Stephen King complained about the way Mischa Berlinski’s Fieldwork was marketed --
“Fieldwork's cover is a green smear (probably jungle) and a gray smear (probably sky). It communicates nothing.”
“Why, why, why would a company publish a book this good and then practically demand that people not read it? Why should this book go to waste?”
Lori Ostlund’s The Bigness of the World also has a smeary cover, suggestive of some kind of landscape. There's nothing smeary about Berlinski’s or Ostlund’s writing – both authors portray the world precisely, even starkly... so what's the deal here? Is smeariness supposed to communicate literariness? When the writing doesn’t lack focus, why should the cover photo?
One theory -- maybe the effect supposed to be conveyed is that of a saccadic eye movement? Literary fiction is supposed to be more three-dimensional -- and have more going on -- so reading it requires constant refocusing: is this what the blur signifies?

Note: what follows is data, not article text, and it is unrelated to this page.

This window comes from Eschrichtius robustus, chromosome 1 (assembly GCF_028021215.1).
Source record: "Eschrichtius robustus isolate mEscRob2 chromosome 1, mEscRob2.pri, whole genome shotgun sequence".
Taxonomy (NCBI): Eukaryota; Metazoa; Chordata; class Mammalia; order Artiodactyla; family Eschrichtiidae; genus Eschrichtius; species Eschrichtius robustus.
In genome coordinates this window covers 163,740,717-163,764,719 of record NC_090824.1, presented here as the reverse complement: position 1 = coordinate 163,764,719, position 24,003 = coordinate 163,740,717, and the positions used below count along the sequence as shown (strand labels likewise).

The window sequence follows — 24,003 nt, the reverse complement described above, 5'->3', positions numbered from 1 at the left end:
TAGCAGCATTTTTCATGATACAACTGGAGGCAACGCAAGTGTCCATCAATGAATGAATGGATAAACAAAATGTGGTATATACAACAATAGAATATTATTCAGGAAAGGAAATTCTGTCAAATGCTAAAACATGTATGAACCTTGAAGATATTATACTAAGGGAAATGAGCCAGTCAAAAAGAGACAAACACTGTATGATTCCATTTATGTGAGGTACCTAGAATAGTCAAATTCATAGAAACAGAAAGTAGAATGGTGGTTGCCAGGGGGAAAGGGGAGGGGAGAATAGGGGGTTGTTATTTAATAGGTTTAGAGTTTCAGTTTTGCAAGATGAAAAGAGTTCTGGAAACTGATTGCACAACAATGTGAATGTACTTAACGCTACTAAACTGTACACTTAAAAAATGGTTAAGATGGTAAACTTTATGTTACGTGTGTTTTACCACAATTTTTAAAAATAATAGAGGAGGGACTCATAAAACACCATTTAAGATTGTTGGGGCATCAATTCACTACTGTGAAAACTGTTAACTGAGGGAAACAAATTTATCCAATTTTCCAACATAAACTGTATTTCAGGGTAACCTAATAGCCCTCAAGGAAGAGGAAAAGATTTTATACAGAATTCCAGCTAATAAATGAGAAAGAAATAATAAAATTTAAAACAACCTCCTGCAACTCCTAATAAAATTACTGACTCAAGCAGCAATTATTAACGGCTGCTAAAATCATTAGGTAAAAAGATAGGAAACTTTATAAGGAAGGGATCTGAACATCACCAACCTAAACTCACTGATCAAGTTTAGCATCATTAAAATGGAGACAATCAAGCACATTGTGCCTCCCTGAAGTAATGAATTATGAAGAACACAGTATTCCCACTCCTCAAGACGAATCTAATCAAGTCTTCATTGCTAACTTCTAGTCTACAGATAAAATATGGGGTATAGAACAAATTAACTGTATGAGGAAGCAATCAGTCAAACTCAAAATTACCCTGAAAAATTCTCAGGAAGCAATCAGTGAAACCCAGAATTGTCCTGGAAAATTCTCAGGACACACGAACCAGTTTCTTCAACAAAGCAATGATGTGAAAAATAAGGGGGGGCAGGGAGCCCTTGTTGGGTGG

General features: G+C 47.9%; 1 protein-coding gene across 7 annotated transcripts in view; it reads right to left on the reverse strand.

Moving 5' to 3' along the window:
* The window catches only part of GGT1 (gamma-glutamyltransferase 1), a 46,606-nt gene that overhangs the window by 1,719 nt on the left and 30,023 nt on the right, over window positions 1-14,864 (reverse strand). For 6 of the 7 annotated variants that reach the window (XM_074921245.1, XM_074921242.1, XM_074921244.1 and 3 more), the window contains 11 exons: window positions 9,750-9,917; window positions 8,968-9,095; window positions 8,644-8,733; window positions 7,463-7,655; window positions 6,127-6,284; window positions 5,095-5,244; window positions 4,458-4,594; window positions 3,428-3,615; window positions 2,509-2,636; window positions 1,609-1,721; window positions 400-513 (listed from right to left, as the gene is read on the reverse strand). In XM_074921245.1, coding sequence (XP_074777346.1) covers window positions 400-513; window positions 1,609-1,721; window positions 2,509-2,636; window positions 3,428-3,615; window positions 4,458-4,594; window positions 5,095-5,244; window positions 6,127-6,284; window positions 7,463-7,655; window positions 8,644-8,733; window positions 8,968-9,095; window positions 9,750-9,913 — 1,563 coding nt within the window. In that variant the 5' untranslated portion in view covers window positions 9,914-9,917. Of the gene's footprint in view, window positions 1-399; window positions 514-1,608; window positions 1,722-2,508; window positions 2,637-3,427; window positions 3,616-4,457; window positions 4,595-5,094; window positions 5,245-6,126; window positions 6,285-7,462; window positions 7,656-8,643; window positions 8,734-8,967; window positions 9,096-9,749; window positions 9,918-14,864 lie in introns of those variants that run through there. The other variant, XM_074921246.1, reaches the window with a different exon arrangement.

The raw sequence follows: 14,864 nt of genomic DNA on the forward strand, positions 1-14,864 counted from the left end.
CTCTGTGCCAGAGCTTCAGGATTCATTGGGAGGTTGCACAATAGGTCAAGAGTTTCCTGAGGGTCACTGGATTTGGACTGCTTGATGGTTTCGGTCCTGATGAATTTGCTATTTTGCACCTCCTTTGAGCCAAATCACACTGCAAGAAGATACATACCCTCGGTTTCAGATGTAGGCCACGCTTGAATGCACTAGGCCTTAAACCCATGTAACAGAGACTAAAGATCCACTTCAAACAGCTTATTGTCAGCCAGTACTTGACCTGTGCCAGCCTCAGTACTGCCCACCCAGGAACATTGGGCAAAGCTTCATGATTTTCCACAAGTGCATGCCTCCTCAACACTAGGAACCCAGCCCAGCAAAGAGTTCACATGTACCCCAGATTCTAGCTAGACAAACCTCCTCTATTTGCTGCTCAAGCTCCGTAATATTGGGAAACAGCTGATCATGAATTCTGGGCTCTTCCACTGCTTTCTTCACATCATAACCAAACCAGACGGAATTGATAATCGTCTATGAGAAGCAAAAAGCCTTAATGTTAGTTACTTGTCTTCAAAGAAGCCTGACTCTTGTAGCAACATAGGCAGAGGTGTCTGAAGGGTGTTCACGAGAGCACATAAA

Reading is impossible without saccadic eye movements, so I guess it would make a deranged kind of sense.
Here's a classic Jessa Crispin piece on how to judge a book by its cover, containing the following words to live by --
"Some images to avoid are laughing children (demented looking children are okay), birds, pictures of ranch land, and angels. You should be okay with most other animals (especially fish for some reason) except for horses." Why fish should be better than birds I can't say, yet I know what she means...
1 thought on “Smeary Covers”
Maybe the intention is to convey that a given book is, in Lewis Hyde's sense, a "gift" rather than a "commodity."
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